After our first afternoon in Tallinn, Eero and I left the city and drove through the Estonian countryside towards the coast. We spent the weekend on Muhu Island which I'll mention more in my next post. Saaremaa is the biggest island off of Estonia and is connected to Muhu by a causeway.

Before leaving on this trip, a colleague of mine had mentioned that visiting Estonia would be like stepping inside a fairytale. I was happy to see that Saaremaa did not disappoint. We visited the main city, Kuressaare, a handful of times to explore the local craft shops, restaurants and of course, this castle complete with moat! How much more fairytale-esque could this place be? This is Kuressaare Castle, originally built in the 14th century and  is the best surviving example of a medieval fortification amongst the Baltic countries.

We enjoyed an amazing meal at Kuressaare Kuursaal one afternoon, located just across the moat from the castle. Their Ku-Kuu Kitchen emphasizes local produce from Saarremaa and Muhu. The salad, soup and fish all had locally sources ingredients and the pike I enjoyed was caught that morning. Everything was delicious and to savour this all within view of the castle was definitely a special treat. Another memorable meal from Kuressaare was at Kohvik Retro. Located on the main street, this restaurant was also really proud of their local produce and everything on their menu was made in house. This time I was too eager to dive in before taking any photos but would highly recommend it to those in the area.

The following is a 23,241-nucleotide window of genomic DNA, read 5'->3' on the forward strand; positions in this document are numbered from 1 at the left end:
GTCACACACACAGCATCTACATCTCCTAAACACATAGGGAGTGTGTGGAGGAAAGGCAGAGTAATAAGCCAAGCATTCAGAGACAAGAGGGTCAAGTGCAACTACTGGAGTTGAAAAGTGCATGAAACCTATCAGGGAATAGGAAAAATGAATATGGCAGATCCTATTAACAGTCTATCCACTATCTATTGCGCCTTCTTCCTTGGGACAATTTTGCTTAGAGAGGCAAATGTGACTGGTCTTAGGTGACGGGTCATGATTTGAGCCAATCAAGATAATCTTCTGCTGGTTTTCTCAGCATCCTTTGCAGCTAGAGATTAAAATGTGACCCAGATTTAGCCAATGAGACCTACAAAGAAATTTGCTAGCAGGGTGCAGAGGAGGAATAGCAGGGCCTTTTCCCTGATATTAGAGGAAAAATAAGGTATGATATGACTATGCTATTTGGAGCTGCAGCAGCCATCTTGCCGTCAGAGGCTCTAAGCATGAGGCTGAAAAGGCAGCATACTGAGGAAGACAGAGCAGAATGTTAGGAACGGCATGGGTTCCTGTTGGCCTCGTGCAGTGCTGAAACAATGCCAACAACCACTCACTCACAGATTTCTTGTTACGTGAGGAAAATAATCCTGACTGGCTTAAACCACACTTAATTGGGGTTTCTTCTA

Another favourite site we visited was the Kaali Crater Field. This natural site is composed of nine different meteorite craters from one asteroid breaking up as it entered Earth's atmosphere. The exact time of impact is unknown but scientists believe it to have happened between 1530 - 1450 BCE. These photos are from the biggest crater which formed a near perfect circular pond. I've always been curious about space exploration and our mysterious universe so I was incredibly excited to visit this place. This crater is tucked away amongst quiet farmland, just behind a local school and playground. I felt it was really special to be able to walk around an amazing example of how forces outside our power shape and effect our natural landscape. Since returning home it's been enlightening to read about the mythology and spiritual significance behind this sacred place. Throughout Estonian folklore, this places was known as "where the sun went to rest".